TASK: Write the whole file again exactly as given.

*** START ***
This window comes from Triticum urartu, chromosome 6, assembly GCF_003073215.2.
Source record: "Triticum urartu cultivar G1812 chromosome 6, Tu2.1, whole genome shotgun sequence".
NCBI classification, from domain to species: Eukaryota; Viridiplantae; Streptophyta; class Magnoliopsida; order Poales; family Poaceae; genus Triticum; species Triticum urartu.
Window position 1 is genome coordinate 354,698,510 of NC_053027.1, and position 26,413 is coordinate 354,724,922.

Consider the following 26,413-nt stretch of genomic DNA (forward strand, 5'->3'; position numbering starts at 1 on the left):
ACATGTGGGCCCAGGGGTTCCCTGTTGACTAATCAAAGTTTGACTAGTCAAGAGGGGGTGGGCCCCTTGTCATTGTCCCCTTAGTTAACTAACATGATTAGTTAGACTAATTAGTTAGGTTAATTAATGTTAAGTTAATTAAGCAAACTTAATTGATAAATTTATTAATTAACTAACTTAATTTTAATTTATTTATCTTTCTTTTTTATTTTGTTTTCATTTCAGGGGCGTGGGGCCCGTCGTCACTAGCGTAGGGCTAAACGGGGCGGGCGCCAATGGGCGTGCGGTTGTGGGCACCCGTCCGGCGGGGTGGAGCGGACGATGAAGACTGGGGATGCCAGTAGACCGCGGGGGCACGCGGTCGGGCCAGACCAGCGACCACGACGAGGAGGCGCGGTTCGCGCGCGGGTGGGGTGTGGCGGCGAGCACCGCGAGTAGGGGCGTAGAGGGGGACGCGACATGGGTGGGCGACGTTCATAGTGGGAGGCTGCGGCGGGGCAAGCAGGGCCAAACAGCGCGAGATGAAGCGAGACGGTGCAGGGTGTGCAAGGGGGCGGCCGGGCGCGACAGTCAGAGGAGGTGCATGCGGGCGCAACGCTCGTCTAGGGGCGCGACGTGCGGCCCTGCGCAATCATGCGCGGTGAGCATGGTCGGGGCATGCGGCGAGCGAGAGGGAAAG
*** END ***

This window comes from Triticum urartu, chromosome 6, assembly GCF_003073215.2.
Source record: "Triticum urartu cultivar G1812 chromosome 6, Tu2.1, whole genome shotgun sequence".
NCBI classification, from domain to species: Eukaryota; Viridiplantae; Streptophyta; class Magnoliopsida; order Poales; family Poaceae; genus Triticum; species Triticum urartu.
Window position 1 is genome coordinate 354,698,510 of NC_053027.1, and position 26,413 is coordinate 354,724,922.

Consider the following 26,413-nt stretch of genomic DNA (forward strand, 5'->3'; position numbering starts at 1 on the left):
ACATGTGGGCCCAGGGGTTCCCTGTTGACTAATCAAAGTTTGACTAGTCAAGAGGGGGTGGGCCCCTTGTCATTGTCCCCTTAGTTAACTAACATGATTAGTTAGACTAATTAGTTAGGTTAATTAATGTTAAGTTAATTAAGCAAACTTAATTGATAAATTTATTAATTAACTAACTTAATTTTAATTTATTTATCTTTCTTTTTTATTTTGTTTTCATTTCAGGGGCGTGGGGCCCGTCGTCACTAGCGTAGGGCTAAACGGGGCGGGCGCCAATGGGCGTGCGGTTGTGGGCACCCGTCCGGCGGGGTGGAGCGGACGATGAAGACTGGGGATGCCAGTAGACCGCGGGGGCACGCGGTCGGGCCAGACCAGCGACCACGACGAGGAGGCGCGGTTCGCGCGCGGGTGGGGTGTGGCGGCGAGCACCGCGAGTAGGGGCGTAGAGGGGGACGCGACATGGGTGGGCGACGTTCATAGTGGGAGGCTGCGGCGGGGCAAGCAGGGCCAAACAGCGCGAGATGAAGCGAGACGGTGCAGGGTGTGCAAGGGGGCGGCCGGGCGCGACAGTCAGAGGAGGTGCATGCGGGCGCAACGCTCGTCTAGGGGCGCGACGTGCGGCCCTGCGCAATCATGCGCGGTGAGCATGGTCGGGGCATGCGGCGAGCGAGAGGGAAAG